Facebook Messenger’s E2EE Plans: Helpful or Harmful?

The UK government, along with a host of concerned charities, have been urging the public to put pressure on Facebook to not implement end-to-end encryption for its popular Messenger platform.

According to the campaign, more children will be put at risk from predatory users if Facebook upgrades chats to the ultra-secure communication system.

Although some internet users may not be aware, billions of people are currently using some form of online encryption – which scrambles sent and received data, rendering it unreadable – every day.

With websites, especially the eCommerce variety that processes financial transactions and personal information, the https protocol is typically symbolized by a padlock key in the address bar.

This kind of encryption, also used for online banking, is essential for the secure transference of data; and once received, it can be decrypted by the company/service.

And since it can be decrypted, this therefore means that it can be read by authorities, too – upon request – should they decide to investigate a user suspected of committing a crime.

In this manner, police and security agencies can gather evidence on suspected users, including those on messenger platforms, which could in some cases lead to arrests and convictions.

End-to-end encryption (E2EE) is strikingly different, however, since – without getting too technical – the communication is so secure that even the company/service itself cannot read the data.

And so was born the Facebook Messenger E2EE debate: Can online privacy ever be too private?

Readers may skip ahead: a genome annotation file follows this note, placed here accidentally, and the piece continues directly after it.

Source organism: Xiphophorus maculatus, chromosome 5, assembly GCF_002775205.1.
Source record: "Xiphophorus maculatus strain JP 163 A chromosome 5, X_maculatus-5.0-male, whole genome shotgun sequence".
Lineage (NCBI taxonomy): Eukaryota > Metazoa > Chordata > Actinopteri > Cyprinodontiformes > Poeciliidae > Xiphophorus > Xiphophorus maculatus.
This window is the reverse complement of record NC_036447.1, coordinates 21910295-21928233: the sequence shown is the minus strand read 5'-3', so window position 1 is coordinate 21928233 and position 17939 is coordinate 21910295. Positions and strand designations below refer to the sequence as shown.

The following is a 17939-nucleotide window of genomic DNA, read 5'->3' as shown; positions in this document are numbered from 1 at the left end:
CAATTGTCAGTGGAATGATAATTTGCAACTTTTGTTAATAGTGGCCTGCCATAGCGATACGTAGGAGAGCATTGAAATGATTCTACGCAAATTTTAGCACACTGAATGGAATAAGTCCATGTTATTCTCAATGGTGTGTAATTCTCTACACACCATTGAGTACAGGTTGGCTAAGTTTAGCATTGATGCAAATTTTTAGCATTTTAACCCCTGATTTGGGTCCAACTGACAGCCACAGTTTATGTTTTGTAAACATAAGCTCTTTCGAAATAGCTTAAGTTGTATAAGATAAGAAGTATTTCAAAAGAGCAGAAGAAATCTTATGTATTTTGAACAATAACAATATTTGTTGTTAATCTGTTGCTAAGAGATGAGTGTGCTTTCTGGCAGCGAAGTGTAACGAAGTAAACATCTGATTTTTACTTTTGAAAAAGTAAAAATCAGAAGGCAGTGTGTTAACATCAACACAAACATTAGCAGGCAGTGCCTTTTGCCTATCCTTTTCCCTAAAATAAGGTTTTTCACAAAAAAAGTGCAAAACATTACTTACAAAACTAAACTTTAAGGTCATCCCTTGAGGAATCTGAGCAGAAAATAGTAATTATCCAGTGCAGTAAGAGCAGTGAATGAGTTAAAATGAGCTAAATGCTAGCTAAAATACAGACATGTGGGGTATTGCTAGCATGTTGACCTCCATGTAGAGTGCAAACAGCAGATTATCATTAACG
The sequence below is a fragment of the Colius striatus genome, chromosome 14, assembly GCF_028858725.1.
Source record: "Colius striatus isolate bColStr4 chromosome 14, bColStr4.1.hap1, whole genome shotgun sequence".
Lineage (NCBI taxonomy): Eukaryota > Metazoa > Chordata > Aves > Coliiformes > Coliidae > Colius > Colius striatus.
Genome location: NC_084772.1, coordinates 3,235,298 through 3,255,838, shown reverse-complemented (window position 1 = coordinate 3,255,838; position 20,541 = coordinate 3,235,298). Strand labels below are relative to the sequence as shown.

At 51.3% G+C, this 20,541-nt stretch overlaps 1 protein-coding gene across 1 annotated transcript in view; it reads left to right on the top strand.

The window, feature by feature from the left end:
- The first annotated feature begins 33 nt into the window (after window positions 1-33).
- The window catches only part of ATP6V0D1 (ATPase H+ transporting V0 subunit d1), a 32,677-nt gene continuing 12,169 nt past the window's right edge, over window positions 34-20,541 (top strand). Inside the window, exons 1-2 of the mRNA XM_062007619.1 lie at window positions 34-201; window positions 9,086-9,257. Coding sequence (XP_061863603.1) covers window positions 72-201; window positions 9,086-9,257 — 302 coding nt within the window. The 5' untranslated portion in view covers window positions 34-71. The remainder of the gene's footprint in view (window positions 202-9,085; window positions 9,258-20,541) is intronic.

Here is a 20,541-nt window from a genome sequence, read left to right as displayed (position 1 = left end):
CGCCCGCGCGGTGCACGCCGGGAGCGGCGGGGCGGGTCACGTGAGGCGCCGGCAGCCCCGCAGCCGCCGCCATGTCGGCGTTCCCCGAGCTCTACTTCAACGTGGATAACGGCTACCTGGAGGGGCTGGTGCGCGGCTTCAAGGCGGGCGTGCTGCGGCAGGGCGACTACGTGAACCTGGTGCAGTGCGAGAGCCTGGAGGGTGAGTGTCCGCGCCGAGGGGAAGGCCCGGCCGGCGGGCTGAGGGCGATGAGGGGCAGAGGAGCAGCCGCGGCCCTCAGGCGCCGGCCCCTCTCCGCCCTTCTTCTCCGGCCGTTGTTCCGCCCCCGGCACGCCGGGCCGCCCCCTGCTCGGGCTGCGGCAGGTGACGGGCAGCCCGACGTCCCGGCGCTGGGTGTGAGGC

On the one hand, most people are all about privacy these days. The advent of E2EE has afforded billions of people peace of mind when it comes to data sharing with various websites and apps.

On the other, authorities are not so keen on the idea since, should they suspect criminal activity, they can no longer request user data – as messages, calls and media are theoretically indecipherable.

As E2EE-protected platforms are known to attract predators targeting children, the UK-based campaign largely focuses on the potential dangers plaguing this particular area of crime.

According to a spokesperson for the ‘No Place to Hide’ campaign, rolling out the E2EE plan would be like “turning the lights off” for police trying to identify online predators using Facebook Messenger.

“We’re calling on social media platforms to make a public commitment that they will only implement end-to-end encryption when they have the technology to ensure children’s safety won’t be put in jeopardy as a result,” the spokesperson said.

So the debate goes on, with technology companies and privacy campaigners supporting the need for data security, while governments, law enforcement and child protection campaigners argue that systems like E2EE are a stumbling block in tackling crime.

For many years, authorities in the UK, US, Canada and Australia, among other countries, along with law enforcement agencies such as Interpol and the UK’s National Crime Agency, have cited the potential harms of E2EE technology.

While this technology may come with certain drawbacks, high-end data privacy does appear to still be a major issue for the general public, with billions using popular E2EE-based messaging apps, including WhatsApp, Signal and iMessage, on a daily basis.

As it stands, Facebook’s parent company, Meta, won’t be implementing E2EE security (for Messenger and Instagram direct messages) until 2023 – a pushed-back date, originally set for November, following building pressure from child protection groups.

At the time of the delay, Antigone Davis, Meta’s global head of safety, stated: 

“As a company that connects billions of people around the world and has built industry-leading technology, we’re determined to protect people’s private communications and keep people safe online.”


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